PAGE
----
In a letter to Friedrich Adolph Sorge, the last general secretary of the International Working Men’s Association, Marx himself remarked that with Le Capital he had ‘consumed so much of [his] time that [he would] not again collaborate in any way on a translation’ (Marx to Sorge, 27 September 1877, Marx and Engels 1991: 276). The toil and trouble that he put into producing the best possible French version were remarkable indeed. But we can certainly say they were well rewarded.
1. Still unpublished, these notes are included in the IISH notebooks, Marx-Engels Papers, B 108, B 109, B 113 and B 114.
2. In early 1870 Marx’s wife told Engels that, ‘instead of looking after himself, [he had begun] to study Russian hammer and tongs, went out seldom, ate infrequently, and only showed a carbuncle under his arm when it was already very swollen and had hardened’ (Jenny Marx to Engels, 17 January 1870, Marx and Engels 1988: 551). Engels hastened to write to his friend, trying to persuade him that ‘in the interests of the Volume II’ he needed ‘a change of life-style’; otherwise, if there was ‘constant repetition of such suspensions’, he would never finish the book (Engels to Marx, 19 January 1870, Marx and Engels 1988: 408). The prediction was spot on.
3. In 1867 Marx had divided Capital, Volume I, into chapters. In 1872 these became sections, each with much more detailed subdivisions.
4. For a list of the additions and modifications in the French translation that were not included in the third and fourth German editions, see Marx 1983: 732-83.
5. The editorial work that Engels undertook after his friend’s death to prepare the unfinished parts of Capital for publication was extremely complex. The various manuscripts, drafts and fragments of volumes II and III, written between 1864 and 1881, correspond to approximately 2,350 pages of the MEGA2. Engels successfully published Volume II, in 1885, and Volume III, in 1894. However, it must be borne in mind that these two volumes emerged from the reconstruction of incomplete texts, often consisting of heterogeneous material. They were written in more than one period in time and thus include different, and sometimes contradictory, versions of Marx’s ideas.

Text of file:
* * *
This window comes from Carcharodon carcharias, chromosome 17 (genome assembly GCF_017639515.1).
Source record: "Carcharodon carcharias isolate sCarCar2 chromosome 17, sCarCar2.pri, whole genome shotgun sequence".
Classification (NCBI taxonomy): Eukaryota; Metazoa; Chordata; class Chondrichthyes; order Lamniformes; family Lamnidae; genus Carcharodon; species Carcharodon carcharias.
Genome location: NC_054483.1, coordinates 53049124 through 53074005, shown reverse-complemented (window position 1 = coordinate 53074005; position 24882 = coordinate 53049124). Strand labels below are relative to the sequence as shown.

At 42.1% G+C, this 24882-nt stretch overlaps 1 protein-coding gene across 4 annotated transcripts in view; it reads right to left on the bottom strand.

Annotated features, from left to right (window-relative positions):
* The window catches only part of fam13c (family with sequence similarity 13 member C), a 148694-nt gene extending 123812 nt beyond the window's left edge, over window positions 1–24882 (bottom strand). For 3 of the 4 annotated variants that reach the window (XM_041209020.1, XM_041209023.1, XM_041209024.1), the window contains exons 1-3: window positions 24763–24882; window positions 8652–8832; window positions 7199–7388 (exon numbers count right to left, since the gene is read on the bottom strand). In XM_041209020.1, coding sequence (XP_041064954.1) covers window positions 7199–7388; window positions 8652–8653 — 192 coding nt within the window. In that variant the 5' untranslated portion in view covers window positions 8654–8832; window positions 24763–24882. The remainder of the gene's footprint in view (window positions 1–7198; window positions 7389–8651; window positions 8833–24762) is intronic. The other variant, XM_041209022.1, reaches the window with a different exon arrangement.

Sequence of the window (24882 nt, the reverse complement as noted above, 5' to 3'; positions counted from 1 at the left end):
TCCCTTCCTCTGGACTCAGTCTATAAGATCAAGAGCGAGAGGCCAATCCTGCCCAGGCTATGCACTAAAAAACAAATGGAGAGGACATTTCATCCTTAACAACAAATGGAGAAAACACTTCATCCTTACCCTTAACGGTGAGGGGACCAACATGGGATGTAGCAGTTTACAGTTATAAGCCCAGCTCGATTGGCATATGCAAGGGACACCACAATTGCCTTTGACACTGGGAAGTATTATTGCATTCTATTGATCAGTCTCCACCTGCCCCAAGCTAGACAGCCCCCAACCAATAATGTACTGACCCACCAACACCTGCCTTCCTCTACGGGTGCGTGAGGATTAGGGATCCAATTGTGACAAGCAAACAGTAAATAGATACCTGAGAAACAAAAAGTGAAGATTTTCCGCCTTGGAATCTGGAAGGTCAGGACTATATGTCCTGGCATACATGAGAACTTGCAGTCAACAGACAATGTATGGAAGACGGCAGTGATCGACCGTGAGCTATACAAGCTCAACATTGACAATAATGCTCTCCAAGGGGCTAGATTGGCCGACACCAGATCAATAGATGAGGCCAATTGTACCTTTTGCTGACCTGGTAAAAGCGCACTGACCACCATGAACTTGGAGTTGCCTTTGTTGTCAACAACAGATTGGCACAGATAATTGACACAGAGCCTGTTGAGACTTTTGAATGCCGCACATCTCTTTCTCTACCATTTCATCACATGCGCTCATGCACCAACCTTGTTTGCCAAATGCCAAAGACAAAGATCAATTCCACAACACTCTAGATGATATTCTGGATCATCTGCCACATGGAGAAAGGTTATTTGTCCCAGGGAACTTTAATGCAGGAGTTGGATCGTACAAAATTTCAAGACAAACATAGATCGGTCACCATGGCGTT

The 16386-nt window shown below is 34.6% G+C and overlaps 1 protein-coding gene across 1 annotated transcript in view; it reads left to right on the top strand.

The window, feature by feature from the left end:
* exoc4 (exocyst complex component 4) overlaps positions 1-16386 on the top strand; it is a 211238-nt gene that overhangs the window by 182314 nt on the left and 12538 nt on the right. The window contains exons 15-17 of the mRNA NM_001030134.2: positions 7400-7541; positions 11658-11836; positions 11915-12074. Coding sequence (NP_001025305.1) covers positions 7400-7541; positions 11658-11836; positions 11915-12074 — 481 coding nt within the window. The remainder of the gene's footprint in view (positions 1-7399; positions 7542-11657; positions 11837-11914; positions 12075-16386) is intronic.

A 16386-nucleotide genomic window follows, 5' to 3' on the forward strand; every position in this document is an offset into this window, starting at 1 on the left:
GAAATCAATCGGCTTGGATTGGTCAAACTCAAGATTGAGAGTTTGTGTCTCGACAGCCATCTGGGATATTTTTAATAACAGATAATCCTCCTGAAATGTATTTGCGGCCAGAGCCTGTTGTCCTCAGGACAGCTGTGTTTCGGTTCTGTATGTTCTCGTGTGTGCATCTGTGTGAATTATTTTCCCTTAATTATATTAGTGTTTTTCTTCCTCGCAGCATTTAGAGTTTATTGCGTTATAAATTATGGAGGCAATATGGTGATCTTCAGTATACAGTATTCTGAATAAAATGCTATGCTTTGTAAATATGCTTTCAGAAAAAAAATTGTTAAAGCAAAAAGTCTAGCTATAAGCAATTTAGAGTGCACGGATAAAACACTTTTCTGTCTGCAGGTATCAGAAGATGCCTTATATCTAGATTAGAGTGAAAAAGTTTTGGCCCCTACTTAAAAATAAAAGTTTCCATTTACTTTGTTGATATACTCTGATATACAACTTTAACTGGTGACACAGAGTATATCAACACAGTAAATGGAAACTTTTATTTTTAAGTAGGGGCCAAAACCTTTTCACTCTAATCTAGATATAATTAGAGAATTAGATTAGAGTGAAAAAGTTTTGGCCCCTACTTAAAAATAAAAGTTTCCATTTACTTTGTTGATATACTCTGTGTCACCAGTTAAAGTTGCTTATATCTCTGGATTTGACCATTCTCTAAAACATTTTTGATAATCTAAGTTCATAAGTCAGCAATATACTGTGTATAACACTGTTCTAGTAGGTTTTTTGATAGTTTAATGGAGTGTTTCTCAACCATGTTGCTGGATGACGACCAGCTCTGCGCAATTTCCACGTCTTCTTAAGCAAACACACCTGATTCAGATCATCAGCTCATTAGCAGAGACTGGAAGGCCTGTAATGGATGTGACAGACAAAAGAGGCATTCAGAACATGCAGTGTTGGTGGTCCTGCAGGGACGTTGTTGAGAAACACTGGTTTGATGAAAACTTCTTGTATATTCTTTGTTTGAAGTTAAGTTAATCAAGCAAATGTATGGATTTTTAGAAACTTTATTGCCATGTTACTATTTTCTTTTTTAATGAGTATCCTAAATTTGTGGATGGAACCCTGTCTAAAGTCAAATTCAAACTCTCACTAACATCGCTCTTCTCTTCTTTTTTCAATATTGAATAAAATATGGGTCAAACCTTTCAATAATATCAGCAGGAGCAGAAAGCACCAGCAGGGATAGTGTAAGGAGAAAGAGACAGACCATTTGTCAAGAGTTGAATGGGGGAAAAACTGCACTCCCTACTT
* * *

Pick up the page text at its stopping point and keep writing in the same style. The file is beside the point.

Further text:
6. See, for example, Marx to Danielson, 13 December 1881: ‘In the first instance I must first be restored to health, and in the second I want to finish off the 2nd vol. […] as soon as possible. […] I will arrange with my editor that I shall make for the 3d edition only the fewest possible alterations and additions. […] When these 1,000 copies forming the 3d edition are sold, then I may change the book in the way I should have done at present under different circumstances’ (Marx and Engels 1993: 161).
7. See the section ‘The Early Dissemination of Capital in Europe’ in Musto 2020: 77-85.
Cafiero, Carlo (1879), Il Capitale di Carlo Marx brevemente compendiato da Carlo Cafiero, Milan: Bignami.
Marx, Karl (1983 ) Das Kapital. Kritik der Politischen Ökonomie. Erster Band, Hamburg 1867 Marx Engels Gesamtausgabe (MEGA2), vol. II/5, Berlin: Dietz Verlag.
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Musto, Marcello (2018), Another Marx: Early Manuscripts to the International, London–New York: Bloomsbury.
Musto, Marcello (2019) “Introduction: The Unfinished Critique of Capital”, in Marcello Musto (Ed.), Marx’s Capital after 150 Years: Critique and Alternative to Capitalism, London–New York: Routledge, pp. 1-35.
Musto, Marcello (2020) The Last Years of Karl Marx: An Intellectual Biography, Stanford: Stanford University Press.
Musto, Marcello and Amini, Babak eds. (2023 forthcoming), The Routledge Handbook of Marx’s ‘Capital’: A Global History of Translation, Dissemination and Reception, London-New York: Routledge.